Pillar of North's legal establishment during turbulent period

 

SIR ALASDAIR FRASER:SIR ALASDAIR Fraser, who was centrally involved in the office of the Director of Public Prosecutions in Northern Ireland during some of the most turbulent periods of the Troubles and who ensured the smooth creation of the North’s Public Prosecution Service, has died aged 65.

Sir Alasdair, who read law at Trinity College Dublin with Mary Robinson, Shane Ross and barrister Joe Revington, died after a long struggle with cancer.

Appointed in 1989, he was DPP as Northern Ireland made the transition from conflict to peace, at a time when the republican and loyalist ceasefires were called and when the Belfast Agreement was cemented on Good Friday 1998.

He was called to the Northern Ireland Bar in 1970, then practised for three years before joining the newly established Department of the Director of Public Prosecutions. He retired as DPP in September 2010 after 21 years in the post; for much of that time living his life under huge security constraints, always conscious that he was an assassination target.

At his funeral his great friend Kevin McGinty said that it was Sir Alasdair’s responsibility to deal with some of the most serious and difficult cases arising from the Troubles: the murder of Pat Finucane, the first and subsequent Stevens inquiries, the prosecution of Brian Nelson and the reports of John Stalker and later Colin Sampson into allegations of a shoot-to-kill policy – and also the use of informant’s evidence.

“As director it fell to Alasdair to protect the prosecution process from all external pressures, whether blatant or subtle, which can arise in a divided society,” said McGinty. “If I were to try and identify Alasdair’s greatest achievement as director, that which contributed more to the rule of law in Northern Ireland than anything else he did, it was the honesty, the propriety, and absolute integrity he brought to every decision he took. He was, above all else, fair. And he insisted on those same standards from all who worked for him. The entire community of Northern Ireland owes him a debt that many will never realise.”

Eamonn Barnes, who was DPP in the Republic from 1975 to 1999, spoke of the strong professional and personal relationship he enjoyed with Sir Alasdair, and of how despite the pressures and stresses of maintaining his and his family’s security, he carried out his duties with absolute commitment and professionalism.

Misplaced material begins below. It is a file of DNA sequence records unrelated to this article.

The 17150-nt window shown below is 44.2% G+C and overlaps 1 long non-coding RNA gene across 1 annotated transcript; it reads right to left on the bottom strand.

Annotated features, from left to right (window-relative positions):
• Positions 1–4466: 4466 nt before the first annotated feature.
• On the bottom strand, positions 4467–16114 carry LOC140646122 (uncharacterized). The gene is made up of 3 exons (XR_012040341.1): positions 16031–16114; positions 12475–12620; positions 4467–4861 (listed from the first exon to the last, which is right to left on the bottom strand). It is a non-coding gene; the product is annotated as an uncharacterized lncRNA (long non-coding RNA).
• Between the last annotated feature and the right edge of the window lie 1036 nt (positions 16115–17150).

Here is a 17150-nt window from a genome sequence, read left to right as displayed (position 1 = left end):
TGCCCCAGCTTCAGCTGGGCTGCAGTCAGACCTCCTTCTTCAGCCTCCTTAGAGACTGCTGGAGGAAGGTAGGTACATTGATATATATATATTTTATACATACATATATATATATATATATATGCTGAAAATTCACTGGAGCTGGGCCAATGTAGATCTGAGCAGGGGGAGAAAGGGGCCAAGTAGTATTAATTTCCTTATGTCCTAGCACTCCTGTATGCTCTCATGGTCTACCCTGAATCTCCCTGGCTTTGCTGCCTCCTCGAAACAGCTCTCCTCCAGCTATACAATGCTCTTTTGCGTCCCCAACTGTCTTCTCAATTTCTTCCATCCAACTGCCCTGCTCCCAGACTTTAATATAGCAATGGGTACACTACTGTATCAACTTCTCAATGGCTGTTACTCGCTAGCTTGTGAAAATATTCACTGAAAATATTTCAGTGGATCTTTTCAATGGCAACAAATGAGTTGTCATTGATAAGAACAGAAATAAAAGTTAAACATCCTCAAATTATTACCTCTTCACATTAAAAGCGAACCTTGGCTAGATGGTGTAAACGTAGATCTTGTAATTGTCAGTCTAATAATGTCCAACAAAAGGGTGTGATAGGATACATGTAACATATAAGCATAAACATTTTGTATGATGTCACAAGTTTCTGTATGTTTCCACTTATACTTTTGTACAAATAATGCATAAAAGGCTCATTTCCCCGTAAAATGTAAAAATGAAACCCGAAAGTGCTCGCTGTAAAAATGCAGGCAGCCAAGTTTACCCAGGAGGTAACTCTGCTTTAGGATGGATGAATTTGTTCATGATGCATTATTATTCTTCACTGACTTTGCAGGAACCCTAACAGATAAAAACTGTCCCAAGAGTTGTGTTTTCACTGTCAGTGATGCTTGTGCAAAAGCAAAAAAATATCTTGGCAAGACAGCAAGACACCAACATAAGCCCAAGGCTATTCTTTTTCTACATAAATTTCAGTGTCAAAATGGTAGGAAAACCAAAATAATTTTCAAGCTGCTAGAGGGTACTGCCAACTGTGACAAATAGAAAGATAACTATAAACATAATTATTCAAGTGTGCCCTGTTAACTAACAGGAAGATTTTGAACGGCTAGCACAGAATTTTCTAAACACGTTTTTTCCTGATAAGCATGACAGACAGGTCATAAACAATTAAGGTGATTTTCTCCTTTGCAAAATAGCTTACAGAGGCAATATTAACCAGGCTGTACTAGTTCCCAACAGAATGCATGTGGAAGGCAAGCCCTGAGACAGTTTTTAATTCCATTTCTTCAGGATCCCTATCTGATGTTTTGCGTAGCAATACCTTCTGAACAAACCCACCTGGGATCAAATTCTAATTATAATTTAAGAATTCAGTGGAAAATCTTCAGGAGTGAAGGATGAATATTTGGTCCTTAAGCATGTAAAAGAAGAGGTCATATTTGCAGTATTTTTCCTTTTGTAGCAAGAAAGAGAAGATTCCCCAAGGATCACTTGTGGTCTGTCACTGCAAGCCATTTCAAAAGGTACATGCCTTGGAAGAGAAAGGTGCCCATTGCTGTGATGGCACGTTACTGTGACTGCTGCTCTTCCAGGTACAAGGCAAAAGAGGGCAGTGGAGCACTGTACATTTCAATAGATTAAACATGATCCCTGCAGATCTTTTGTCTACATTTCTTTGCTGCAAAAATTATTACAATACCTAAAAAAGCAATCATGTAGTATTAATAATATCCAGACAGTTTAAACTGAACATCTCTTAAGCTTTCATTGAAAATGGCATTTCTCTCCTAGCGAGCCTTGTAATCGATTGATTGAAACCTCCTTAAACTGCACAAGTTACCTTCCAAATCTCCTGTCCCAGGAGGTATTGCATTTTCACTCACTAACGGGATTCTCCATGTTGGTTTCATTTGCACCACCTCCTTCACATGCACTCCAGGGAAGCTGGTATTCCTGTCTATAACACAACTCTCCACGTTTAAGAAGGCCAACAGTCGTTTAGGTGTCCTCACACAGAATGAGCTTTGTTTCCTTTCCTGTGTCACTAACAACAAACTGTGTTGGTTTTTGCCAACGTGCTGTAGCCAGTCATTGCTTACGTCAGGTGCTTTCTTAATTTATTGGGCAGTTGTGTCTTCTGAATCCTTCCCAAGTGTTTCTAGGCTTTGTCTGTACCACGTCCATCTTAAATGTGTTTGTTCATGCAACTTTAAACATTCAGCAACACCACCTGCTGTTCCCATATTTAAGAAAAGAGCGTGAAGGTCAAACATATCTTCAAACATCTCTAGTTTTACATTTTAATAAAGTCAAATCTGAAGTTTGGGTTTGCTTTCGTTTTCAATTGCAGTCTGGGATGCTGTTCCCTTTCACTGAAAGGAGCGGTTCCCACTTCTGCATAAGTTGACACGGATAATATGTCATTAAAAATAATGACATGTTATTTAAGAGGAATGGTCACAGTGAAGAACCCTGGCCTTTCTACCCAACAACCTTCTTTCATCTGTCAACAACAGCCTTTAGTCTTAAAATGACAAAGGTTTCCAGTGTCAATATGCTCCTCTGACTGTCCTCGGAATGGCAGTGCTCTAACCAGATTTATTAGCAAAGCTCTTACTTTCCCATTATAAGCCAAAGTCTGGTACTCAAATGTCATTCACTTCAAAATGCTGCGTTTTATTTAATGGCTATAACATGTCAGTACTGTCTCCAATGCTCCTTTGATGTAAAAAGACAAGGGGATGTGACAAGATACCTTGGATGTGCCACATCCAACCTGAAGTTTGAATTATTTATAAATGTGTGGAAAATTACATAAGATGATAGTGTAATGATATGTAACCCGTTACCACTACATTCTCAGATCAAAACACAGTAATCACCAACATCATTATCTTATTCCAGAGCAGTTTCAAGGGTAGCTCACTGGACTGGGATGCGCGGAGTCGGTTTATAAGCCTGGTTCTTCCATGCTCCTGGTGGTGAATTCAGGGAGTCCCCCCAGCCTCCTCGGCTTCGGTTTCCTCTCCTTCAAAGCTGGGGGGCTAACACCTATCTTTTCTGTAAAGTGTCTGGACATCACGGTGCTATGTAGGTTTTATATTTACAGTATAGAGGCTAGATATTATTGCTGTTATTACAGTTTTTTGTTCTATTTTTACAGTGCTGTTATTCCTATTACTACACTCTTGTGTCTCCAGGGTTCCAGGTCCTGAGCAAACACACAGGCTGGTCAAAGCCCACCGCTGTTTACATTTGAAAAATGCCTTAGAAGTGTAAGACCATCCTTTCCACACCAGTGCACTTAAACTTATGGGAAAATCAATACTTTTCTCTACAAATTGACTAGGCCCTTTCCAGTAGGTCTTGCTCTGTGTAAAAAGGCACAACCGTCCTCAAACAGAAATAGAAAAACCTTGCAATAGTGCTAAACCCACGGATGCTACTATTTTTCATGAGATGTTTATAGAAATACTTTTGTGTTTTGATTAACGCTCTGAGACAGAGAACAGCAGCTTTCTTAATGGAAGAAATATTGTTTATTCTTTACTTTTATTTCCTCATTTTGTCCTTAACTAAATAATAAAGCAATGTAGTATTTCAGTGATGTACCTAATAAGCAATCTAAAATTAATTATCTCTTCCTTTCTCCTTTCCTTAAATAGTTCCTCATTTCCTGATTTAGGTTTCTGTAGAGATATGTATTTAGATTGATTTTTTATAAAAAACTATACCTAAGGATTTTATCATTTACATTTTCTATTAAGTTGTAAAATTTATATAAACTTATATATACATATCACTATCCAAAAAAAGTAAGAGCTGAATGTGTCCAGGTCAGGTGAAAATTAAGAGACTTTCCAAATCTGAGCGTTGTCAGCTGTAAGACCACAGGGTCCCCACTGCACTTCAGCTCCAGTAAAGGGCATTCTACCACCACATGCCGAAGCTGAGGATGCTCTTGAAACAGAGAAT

“He was the soul of integrity, extremely courageous and as straight as it was possible to be. He was keen, to the point where he would have resigned if necessary, to protect the independence of the prosecutorial service in the North of Ireland,” he said.

“He was also a man who was very clubbable and who had a devilish sense of humour,” added Barnes.

One of Sir Alasdair’s biggest tasks was in overseeing the creation of the North’s Public Prosecution Service in June 2005 when that service assumed responsibility for criminal prosecutions in Northern Ireland. The office, which is led by his DPP successor Barra McGrory, prosecutes some 60,000 cases annually and has a staff of 590, with 175 of them lawyers. He was happy and relieved the transition worked so well. With some pride he described the PPS as the “largest legal practice” on the island of Ireland.

Shortly after his appointment in 1989 Sir Alasdair was responsible, as he said, “to a substantial part in securing the appointment of John Stevens” to examine allegations of RUC and British army collusion with loyalist paramilitaries.

Senior people involved in the North’s criminal justice system had generally been reluctant to engage with the media, but Sir Alasdair broke with that tradition by endeavouring – sometimes against his natural disposition – to open up to the press, which included granting a major interview to this newspaper in 2009.

He was proud of the PPS and its staff and saw the organisation as one that was moving forward as Northern Ireland was moving forward.

The current DPP and his deputy Pamela Hutchinson said Sir Alasdair led his office with courage and integrity through often difficult and challenging circumstances. “His legacy will be his significant contribution to the rule of law and building the foundations of a first-class prosecution service for the benefit of everyone in Northern Ireland,” they added.

Sir Alasdair was born in Scotland in 1946, moving with his family to Northern Ireland four years later. He was chairman of the CIYMS rugby club in Belfast and joked about suffering a loyalty dilemma each year when Ireland played Scotland in the Six Nations, resolving it by supporting whichever team was victorious.

He is survived by his wife Margaret and children, Andrew, Katy and Jamie.

Sir Alasdair Fraser: Born September 29th, 1946; died June 16th, 2012.